Chinese values shunned by next generation leaders?

I AM back in the US for talks and family coaching sessions after only a month in Asia. Counting the many exchanges with colleagues at the University of San Francisco (USF), I finally delivered a lecture last Thursday related to Asian business strategy and growth as well as the impact of trading blocs like ASEAN and APEC.

Many thanks to those who attended my lecture most notably the department chairs, faculty members and the multi-racial business students comprising several classes belonging to USF’s School of Management.

Ateneo and USF are Jesuit Catholic universities.

USF is a top tier Jesuit Catholic university and the school’s main campus is located on a 22-hectare setting between the Golden Gate Bridge and Golden Gate Park. The hilly campus has a breathtaking view of downtown San Francisco. Belonging to the same order like Ateneo de Manila University, it’s Jesuit Catholic identity is rooted in the vision and work of St. Ignatius of Loyola, the founder of the Jesuit order.

Prof. Danny, a colleague at the Ateneo Graduate School of Business and a senior family business advisor for Chinese families at W+B Strategic Advisory Group is an MBA alumnus of USF.

Asian family business

I immensely enjoyed the interaction with students and I counted more than half of the participants of Asian origin. Most of the questions were trained at their desire to know more about the dramatic changes in Asia and validates their beliefs that there is indeed a plethora of business opportunities worth growing outside the US.

My lecture was an obvious eye opener and talks are under way to organize an even bigger event. If this major activity materializes, it will be a collaboration with the Chinese Business Studies Initiative of the University. That is another article in itself but briefly, the USF China Business Studies Initiative provides a platform for collaboration with the influential Chinese business community and bridges Chinese business leaders, public policy makers and academics. It will be an honor to be part of that initiative in the near future.

Why? I get to understand in a much deeper perspective why the present crop of Chinese leaders are deliberately asserting and re-introducing history and confucian values to overseas based Chinese. That concerted effort supported with funds from prominent Chinese businesses has gained considerable influence in practically all areas…business, academe and the political spectrum of a given community. Depending on how you look at it, my firsthand knowledge mentoring family businesses is a good starting point…I have noticed next generation Chinese family members’ waning interest in embracing Chinese values and practices.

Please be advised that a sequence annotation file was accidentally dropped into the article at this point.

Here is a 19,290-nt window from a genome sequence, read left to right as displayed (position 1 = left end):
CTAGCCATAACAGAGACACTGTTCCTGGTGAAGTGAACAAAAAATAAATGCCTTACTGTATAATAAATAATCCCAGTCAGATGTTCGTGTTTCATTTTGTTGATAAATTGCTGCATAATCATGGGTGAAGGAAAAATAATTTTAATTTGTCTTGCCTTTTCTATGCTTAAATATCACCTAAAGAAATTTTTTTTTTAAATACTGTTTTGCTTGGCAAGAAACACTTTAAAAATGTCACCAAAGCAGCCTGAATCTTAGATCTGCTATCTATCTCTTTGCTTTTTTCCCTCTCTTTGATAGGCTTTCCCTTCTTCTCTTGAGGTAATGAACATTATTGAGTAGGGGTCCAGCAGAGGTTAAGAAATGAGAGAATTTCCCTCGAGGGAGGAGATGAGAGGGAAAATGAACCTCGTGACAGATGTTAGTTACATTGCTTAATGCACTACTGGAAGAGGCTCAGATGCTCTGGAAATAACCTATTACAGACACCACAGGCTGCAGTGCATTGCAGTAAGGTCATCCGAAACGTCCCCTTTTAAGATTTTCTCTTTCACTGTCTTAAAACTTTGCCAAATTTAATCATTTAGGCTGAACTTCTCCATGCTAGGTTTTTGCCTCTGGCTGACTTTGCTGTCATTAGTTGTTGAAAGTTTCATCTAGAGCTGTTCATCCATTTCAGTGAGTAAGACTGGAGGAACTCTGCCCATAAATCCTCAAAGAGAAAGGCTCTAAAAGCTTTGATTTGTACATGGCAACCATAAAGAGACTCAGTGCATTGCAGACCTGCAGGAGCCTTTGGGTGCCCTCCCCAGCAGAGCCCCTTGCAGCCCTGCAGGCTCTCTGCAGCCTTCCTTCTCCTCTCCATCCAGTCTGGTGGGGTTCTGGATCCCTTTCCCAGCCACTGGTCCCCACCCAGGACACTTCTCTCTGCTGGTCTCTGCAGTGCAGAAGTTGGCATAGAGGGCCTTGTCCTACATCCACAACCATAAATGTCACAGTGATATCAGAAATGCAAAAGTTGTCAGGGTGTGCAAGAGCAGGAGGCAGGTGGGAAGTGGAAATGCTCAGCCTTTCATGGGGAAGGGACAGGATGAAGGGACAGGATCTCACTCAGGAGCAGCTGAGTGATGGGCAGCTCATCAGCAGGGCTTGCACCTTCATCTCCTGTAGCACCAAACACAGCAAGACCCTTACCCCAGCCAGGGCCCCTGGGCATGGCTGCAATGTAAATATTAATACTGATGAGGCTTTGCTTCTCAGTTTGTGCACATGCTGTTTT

Chinese influence has waned in family enterprises

For thousands of years Chinese rulers have wanted to build dynasties. And in Asia, family businesses remain a tradition. But something new is happening in Chinese family firms.

As the younger generation of Chinese business owners have been increasingly exposed to Western values, the gap between them and the older generation has become a source of conflict in the succession planning of family businesses.

Incidents of family court business disputes are increasing at an alarming rate, with poor succession planning as a root cause of the problem. The impact of poorly managed succession and family infighting can be significant, both for the family business and investors.

Some think the best path to future success is to ditch leadership by family members – and instead bring in the professionals.

But is this the right way forward? What lessons can we learn from the family approach to business?

Professor Joseph P.H. Fan, researcher and educator of family business governance at The Chinese University of Hong Kong wrote in his book “Critical Generations – Out of the Succession Dilemma of Chinese Family Businesses” that the market value of 250 listed family firms in Hong Kong, Taiwan and Singapore declined by almost 60 percent on average starting from five years before to the year the family patriarch handed over the business to his successor.

In other words, if an investor bought shares valued at $100 five years before the succession, the value of their shares would be reduced to an average of $40 three years after the succession. Hong Kong companies dropped the most, losing some 80 percent on average, with Taiwan and Singapore family-owned companies falling about 40 percent and 20 percent, respectively. Hence, if greater China entrepreneurs take Professor Fan’s advice, there should be a lot more public companies. He wrote that a stock market listing is a good way to distribute ownership to family members.

Chinese values are difficult to pass on

According to Prof. Fan, the reason behind the shocking succession decline is two-fold. First, intangible assets such as values, skills and networks, although commonly found among the first generation entrepreneurs, are difficult to be passed on to the next generation. Second, Chinese families also face various family, industrial, and institutional obstacles such as family brain drain, regulatory changes, and political uncertainty, which can destroy or ruin the families and their businesses.

To be continued.


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